That's not a practice that I learned until hypnotherapy, which is interesting, where we basically tap into the subconscious to ask a yes or no question, is this good for me or is this not? It could be an example. And so what I envision is assisting people who want to learn to tap into that, who understand that it's there, that it's powerful, like it's just an untapped resource, and practice implementing that so that we can curate our own programs in the moment, like beyond the spreadsheets and rows.

We start there and then we go, okay, maybe this [training plan] only has one rest day this week, but actually my body says it needs the whole week off. Then, the other side of it is giving ourselves permission to do that. That’s the personal growth side of things—overcoming limiting beliefs, scarcity, lack, fear of failure, fear of success, worthiness…all these things that actually stop us from hearing our truth and being courageous enough to follow it. So, yes, all those fun things, and it can get heavy; personal growth stuff and facing fears can get really heavy. I have been to the underworld and back, and every day the struggle is still real. There's always another dragon to slay, so to speak. So I like to look at the flip side, see the lightness in it, obviously honor the difficulty of the process and witness that, but give us the option of bringing in some lightness and some play and finding little bite-sized ways to move forward and move ahead through our processes.


That’s a very cohesive ideology. I think that I could take that on very well. I feel inspired by it now, seeing as I need to get back into my own kind of training regimen, but also work from a place where I won’t push myself to burnout.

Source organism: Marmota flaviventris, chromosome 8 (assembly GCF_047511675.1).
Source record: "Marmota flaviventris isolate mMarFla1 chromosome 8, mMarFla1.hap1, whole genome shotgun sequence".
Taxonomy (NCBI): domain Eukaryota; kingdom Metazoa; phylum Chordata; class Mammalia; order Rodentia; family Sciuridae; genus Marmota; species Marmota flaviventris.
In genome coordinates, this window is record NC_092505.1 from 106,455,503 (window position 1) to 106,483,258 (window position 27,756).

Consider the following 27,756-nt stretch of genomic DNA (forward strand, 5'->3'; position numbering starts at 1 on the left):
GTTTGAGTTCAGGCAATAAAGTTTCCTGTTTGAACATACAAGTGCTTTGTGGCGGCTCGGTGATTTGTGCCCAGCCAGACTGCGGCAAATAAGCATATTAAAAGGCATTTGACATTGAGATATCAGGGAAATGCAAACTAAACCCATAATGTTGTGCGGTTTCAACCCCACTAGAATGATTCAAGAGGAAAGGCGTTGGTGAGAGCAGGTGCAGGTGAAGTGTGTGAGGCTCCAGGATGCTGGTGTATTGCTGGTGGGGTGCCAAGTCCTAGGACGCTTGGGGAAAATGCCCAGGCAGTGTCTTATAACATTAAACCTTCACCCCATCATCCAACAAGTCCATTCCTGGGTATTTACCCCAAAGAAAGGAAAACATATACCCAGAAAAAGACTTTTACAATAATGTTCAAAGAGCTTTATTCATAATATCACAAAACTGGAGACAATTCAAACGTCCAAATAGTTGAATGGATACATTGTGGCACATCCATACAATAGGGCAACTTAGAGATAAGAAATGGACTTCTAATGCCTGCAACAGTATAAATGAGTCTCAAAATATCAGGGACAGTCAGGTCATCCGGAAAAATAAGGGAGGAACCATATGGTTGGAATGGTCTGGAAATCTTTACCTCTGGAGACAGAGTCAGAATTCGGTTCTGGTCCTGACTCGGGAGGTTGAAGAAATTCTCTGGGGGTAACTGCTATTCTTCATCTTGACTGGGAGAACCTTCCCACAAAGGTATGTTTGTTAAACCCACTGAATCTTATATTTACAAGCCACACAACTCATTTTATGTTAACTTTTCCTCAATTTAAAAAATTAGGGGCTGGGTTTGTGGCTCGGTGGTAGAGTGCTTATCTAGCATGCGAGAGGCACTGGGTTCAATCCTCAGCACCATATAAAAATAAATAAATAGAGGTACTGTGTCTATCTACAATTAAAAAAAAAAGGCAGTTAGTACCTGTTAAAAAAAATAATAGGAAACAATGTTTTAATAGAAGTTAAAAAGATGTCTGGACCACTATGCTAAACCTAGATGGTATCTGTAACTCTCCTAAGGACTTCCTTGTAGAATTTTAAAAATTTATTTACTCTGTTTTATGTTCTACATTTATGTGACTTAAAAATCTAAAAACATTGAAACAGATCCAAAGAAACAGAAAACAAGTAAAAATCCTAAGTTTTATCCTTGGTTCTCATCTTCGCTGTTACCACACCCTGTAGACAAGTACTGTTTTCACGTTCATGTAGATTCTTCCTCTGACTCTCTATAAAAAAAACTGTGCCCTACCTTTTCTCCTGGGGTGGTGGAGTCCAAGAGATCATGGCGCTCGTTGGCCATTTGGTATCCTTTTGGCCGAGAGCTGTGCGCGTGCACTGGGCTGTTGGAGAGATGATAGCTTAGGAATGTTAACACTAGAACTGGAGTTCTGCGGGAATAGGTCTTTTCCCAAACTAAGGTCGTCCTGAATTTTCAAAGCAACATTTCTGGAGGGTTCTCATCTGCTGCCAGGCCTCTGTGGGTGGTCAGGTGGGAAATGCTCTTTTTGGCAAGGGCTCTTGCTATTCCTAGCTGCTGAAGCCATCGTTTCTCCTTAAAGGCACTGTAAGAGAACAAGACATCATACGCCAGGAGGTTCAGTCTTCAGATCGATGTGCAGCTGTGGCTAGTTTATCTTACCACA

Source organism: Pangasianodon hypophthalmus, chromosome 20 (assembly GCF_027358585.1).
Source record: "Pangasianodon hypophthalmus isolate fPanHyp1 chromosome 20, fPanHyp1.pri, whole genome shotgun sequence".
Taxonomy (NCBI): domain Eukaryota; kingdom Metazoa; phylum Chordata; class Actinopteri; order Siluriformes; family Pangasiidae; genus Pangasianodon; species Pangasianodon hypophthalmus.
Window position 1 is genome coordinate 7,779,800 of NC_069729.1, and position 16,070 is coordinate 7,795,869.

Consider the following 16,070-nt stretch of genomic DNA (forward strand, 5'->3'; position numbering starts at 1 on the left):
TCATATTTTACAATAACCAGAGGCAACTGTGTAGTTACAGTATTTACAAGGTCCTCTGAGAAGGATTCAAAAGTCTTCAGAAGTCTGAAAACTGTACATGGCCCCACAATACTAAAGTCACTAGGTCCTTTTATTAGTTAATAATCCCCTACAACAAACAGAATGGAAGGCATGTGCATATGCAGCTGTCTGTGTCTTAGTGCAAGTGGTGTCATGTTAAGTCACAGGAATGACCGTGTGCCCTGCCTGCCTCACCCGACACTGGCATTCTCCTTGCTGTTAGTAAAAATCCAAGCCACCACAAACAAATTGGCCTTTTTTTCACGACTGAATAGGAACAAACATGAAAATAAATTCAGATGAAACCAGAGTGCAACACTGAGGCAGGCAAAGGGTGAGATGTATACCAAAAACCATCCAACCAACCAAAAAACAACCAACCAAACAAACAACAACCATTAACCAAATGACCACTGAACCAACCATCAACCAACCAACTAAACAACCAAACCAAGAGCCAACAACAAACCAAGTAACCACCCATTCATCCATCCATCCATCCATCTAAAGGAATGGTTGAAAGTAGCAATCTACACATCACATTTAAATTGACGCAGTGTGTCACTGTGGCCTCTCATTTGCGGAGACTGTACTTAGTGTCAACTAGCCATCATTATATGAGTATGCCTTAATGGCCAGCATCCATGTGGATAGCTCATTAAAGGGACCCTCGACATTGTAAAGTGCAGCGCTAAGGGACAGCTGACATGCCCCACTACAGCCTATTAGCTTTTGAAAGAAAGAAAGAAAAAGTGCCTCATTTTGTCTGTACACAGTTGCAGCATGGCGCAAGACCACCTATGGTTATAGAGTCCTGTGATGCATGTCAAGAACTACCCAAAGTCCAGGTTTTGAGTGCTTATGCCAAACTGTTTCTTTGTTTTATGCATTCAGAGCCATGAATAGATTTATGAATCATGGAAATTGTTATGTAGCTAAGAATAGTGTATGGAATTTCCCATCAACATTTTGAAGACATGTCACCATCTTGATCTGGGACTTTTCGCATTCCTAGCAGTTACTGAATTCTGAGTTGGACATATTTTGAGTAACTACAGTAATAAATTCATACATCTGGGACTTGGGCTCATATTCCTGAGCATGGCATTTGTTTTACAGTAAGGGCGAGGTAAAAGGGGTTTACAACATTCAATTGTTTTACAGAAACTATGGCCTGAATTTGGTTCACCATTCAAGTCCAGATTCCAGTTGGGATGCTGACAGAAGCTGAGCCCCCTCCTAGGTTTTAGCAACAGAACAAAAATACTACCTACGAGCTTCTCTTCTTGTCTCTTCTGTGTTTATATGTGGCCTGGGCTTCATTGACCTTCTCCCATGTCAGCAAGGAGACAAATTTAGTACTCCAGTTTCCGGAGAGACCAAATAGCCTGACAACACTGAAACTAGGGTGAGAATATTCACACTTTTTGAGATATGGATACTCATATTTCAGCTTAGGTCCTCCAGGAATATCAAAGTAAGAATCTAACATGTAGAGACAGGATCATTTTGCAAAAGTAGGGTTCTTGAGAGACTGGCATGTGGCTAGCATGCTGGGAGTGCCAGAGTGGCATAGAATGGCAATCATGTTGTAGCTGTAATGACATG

Right, great!

I think that's amazing. So, if people wanted to see what you're doing—reach out to you, get on board, so to speak—where could they find you?

If people feel something resonates, Instagram is my most frequent channel. I like to play in the stories there quite a bit, and any of my offerings will be there in my profile as a link on the link tree. And so that's @wildseads, and it's S-E-A-D-S. That’ll be the website; that's all the handles. Wild Seads.


Awesome! Is there anything else that you want to let everybody out there in Cacao-land know?

Just that I'm so grateful to be a part of this family and this community. It was destined; it was inevitable that there'd be some reunion with cacao. I'm sure that we've danced together in many lives, and I'm just looking forward to just sharing in community and joining more circles and also creating circles virtually and in person wherever my travels take me. So, I hope that if our paths are meant to cross, they will. And I look forward to that!